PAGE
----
Soil magnesium levels vary across the United States, with higher concerns in more humid places. Many plants require magnesium, therefore it’s important for gardeners to understand why and how to incorporate magnesium into the soil.
The first step in creating a healthy, flourishing garden is to get the soil tested to determine its pH and nutrient levels.
1. What Magnesium Does for Plants & Soil
Among the many necessary components for plant development, magnesium is crucial. Chlorophyll requires magnesium to develop, and without it, photosynthesis in leaves would be unable to occur. Some chlorophyll can form and photosynthesis can occur even if magnesium levels are insufficient, but without enough “food” the plant will be stunted and may not survive for very long.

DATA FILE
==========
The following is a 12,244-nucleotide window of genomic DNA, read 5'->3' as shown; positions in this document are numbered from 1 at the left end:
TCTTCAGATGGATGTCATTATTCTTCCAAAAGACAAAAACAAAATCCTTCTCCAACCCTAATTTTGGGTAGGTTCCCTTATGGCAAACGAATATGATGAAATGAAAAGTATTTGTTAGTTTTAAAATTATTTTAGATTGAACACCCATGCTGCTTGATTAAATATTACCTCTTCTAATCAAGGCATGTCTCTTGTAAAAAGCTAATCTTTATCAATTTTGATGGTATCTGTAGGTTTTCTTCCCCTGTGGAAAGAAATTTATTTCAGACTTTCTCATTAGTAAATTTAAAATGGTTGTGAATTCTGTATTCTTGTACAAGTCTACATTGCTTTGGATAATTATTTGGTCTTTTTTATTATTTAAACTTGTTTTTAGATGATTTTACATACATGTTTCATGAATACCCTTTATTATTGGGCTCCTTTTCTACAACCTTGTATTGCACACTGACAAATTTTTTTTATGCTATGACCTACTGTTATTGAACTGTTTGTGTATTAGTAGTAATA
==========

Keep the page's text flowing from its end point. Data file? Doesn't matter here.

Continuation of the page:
In addition to facilitating the germination process, magnesium reinforces the cell walls of seeds and activates growth-promoting enzymes. Magnesium in soil and plants has an impact on humans and animals who consume those plants because magnesium contains some of the amino acids required for protein formation.
When plants don’t get enough magnesium, their protein levels and quality suffer.